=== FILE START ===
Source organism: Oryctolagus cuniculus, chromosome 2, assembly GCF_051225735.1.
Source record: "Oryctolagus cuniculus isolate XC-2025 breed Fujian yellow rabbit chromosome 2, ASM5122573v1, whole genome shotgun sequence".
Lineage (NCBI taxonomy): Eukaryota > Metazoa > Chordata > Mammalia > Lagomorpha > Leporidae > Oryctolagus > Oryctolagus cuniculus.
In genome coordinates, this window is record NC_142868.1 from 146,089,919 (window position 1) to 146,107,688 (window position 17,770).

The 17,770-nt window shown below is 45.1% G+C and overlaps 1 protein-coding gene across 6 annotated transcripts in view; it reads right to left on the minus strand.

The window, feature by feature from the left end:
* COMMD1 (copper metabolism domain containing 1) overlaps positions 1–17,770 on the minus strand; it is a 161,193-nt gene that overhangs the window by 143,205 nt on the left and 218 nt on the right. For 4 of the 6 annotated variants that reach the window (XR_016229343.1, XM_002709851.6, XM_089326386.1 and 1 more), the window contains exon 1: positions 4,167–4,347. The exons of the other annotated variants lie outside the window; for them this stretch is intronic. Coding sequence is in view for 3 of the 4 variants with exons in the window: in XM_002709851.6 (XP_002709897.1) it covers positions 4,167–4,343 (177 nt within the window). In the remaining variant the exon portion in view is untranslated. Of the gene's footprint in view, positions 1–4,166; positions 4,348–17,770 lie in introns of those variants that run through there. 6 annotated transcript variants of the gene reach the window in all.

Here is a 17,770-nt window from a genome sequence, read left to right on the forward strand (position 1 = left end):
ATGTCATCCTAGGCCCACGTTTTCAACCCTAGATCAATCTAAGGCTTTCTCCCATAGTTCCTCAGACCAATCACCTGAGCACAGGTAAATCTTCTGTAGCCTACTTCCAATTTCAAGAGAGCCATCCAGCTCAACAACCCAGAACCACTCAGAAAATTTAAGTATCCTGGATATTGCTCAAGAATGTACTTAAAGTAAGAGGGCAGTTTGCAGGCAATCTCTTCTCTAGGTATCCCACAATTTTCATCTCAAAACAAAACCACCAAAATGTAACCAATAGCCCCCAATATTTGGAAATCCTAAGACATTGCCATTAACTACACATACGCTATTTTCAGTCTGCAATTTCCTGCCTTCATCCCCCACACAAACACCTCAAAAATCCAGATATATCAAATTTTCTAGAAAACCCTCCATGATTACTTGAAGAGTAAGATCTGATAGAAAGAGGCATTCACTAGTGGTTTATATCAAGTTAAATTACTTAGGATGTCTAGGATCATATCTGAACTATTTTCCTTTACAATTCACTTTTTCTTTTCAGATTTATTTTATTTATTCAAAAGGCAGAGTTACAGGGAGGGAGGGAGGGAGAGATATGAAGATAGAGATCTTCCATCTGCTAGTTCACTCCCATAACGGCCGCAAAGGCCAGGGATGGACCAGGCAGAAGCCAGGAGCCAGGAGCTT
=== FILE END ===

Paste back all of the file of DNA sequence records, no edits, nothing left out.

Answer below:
Source organism: Oryctolagus cuniculus, chromosome 2, assembly GCF_051225735.1.
Source record: "Oryctolagus cuniculus isolate XC-2025 breed Fujian yellow rabbit chromosome 2, ASM5122573v1, whole genome shotgun sequence".
Lineage (NCBI taxonomy): Eukaryota > Metazoa > Chordata > Mammalia > Lagomorpha > Leporidae > Oryctolagus > Oryctolagus cuniculus.
In genome coordinates, this window is record NC_142868.1 from 146,089,919 (window position 1) to 146,107,688 (window position 17,770).

The 17,770-nt window shown below is 45.1% G+C and overlaps 1 protein-coding gene across 6 annotated transcripts in view; it reads right to left on the minus strand.

The window, feature by feature from the left end:
* COMMD1 (copper metabolism domain containing 1) overlaps positions 1–17,770 on the minus strand; it is a 161,193-nt gene that overhangs the window by 143,205 nt on the left and 218 nt on the right. For 4 of the 6 annotated variants that reach the window (XR_016229343.1, XM_002709851.6, XM_089326386.1 and 1 more), the window contains exon 1: positions 4,167–4,347. The exons of the other annotated variants lie outside the window; for them this stretch is intronic. Coding sequence is in view for 3 of the 4 variants with exons in the window: in XM_002709851.6 (XP_002709897.1) it covers positions 4,167–4,343 (177 nt within the window). In the remaining variant the exon portion in view is untranslated. Of the gene's footprint in view, positions 1–4,166; positions 4,348–17,770 lie in introns of those variants that run through there. 6 annotated transcript variants of the gene reach the window in all.

Here is a 17,770-nt window from a genome sequence, read left to right on the forward strand (position 1 = left end):
ATGTCATCCTAGGCCCACGTTTTCAACCCTAGATCAATCTAAGGCTTTCTCCCATAGTTCCTCAGACCAATCACCTGAGCACAGGTAAATCTTCTGTAGCCTACTTCCAATTTCAAGAGAGCCATCCAGCTCAACAACCCAGAACCACTCAGAAAATTTAAGTATCCTGGATATTGCTCAAGAATGTACTTAAAGTAAGAGGGCAGTTTGCAGGCAATCTCTTCTCTAGGTATCCCACAATTTTCATCTCAAAACAAAACCACCAAAATGTAACCAATAGCCCCCAATATTTGGAAATCCTAAGACATTGCCATTAACTACACATACGCTATTTTCAGTCTGCAATTTCCTGCCTTCATCCCCCACACAAACACCTCAAAAATCCAGATATATCAAATTTTCTAGAAAACCCTCCATGATTACTTGAAGAGTAAGATCTGATAGAAAGAGGCATTCACTAGTGGTTTATATCAAGTTAAATTACTTAGGATGTCTAGGATCATATCTGAACTATTTTCCTTTACAATTCACTTTTTCTTTTCAGATTTATTTTATTTATTCAAAAGGCAGAGTTACAGGGAGGGAGGGAGGGAGAGATATGAAGATAGAGATCTTCCATCTGCTAGTTCACTCCCATAACGGCCGCAAAGGCCAGGGATGGACCAGGCAGAAGCCAGGAGCCAGGAGCTT